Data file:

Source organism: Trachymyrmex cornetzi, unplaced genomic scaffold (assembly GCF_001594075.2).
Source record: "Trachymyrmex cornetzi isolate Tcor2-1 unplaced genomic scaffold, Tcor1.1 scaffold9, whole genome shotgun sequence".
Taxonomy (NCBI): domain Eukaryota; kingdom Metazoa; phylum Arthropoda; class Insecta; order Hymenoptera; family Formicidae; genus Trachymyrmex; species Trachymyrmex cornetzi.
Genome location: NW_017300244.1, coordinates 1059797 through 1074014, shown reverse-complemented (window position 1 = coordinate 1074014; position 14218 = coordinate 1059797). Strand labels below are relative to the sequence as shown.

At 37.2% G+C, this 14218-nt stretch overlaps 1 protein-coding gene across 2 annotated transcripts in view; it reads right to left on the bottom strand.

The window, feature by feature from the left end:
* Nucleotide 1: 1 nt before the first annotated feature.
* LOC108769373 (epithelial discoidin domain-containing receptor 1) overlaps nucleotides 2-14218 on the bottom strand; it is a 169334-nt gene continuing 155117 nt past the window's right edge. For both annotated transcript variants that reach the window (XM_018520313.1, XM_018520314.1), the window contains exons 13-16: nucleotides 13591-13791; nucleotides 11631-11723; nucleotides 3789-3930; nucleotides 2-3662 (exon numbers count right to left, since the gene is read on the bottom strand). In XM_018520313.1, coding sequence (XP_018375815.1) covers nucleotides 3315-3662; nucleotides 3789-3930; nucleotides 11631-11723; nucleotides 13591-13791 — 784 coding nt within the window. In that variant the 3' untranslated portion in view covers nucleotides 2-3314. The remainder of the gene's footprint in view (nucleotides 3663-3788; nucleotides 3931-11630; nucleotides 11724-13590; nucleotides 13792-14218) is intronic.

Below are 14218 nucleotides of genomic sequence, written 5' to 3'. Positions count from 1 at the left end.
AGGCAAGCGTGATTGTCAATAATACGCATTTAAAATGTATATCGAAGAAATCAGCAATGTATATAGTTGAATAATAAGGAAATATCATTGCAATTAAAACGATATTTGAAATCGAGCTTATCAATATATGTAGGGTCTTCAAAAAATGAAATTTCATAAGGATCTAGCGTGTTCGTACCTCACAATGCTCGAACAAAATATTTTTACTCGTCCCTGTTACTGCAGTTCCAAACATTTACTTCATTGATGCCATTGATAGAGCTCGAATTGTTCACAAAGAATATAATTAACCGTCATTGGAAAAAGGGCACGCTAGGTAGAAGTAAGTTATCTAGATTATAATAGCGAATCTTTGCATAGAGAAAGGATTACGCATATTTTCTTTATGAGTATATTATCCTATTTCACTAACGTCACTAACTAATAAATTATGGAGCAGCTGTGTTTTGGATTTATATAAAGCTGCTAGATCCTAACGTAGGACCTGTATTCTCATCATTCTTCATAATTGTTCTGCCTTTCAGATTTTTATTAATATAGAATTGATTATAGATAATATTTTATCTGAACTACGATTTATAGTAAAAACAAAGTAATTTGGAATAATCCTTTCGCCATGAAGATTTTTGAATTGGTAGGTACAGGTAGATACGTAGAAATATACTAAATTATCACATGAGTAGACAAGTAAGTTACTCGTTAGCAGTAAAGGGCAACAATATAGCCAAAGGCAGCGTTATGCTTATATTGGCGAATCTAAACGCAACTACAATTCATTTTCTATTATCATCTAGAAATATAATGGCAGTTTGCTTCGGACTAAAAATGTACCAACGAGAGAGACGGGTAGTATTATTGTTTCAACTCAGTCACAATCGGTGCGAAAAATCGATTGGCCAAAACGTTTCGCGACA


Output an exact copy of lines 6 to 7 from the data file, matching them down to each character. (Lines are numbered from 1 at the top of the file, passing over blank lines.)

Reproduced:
The window, feature by feature from the left end:
* Nucleotide 1: 1 nt before the first annotated feature.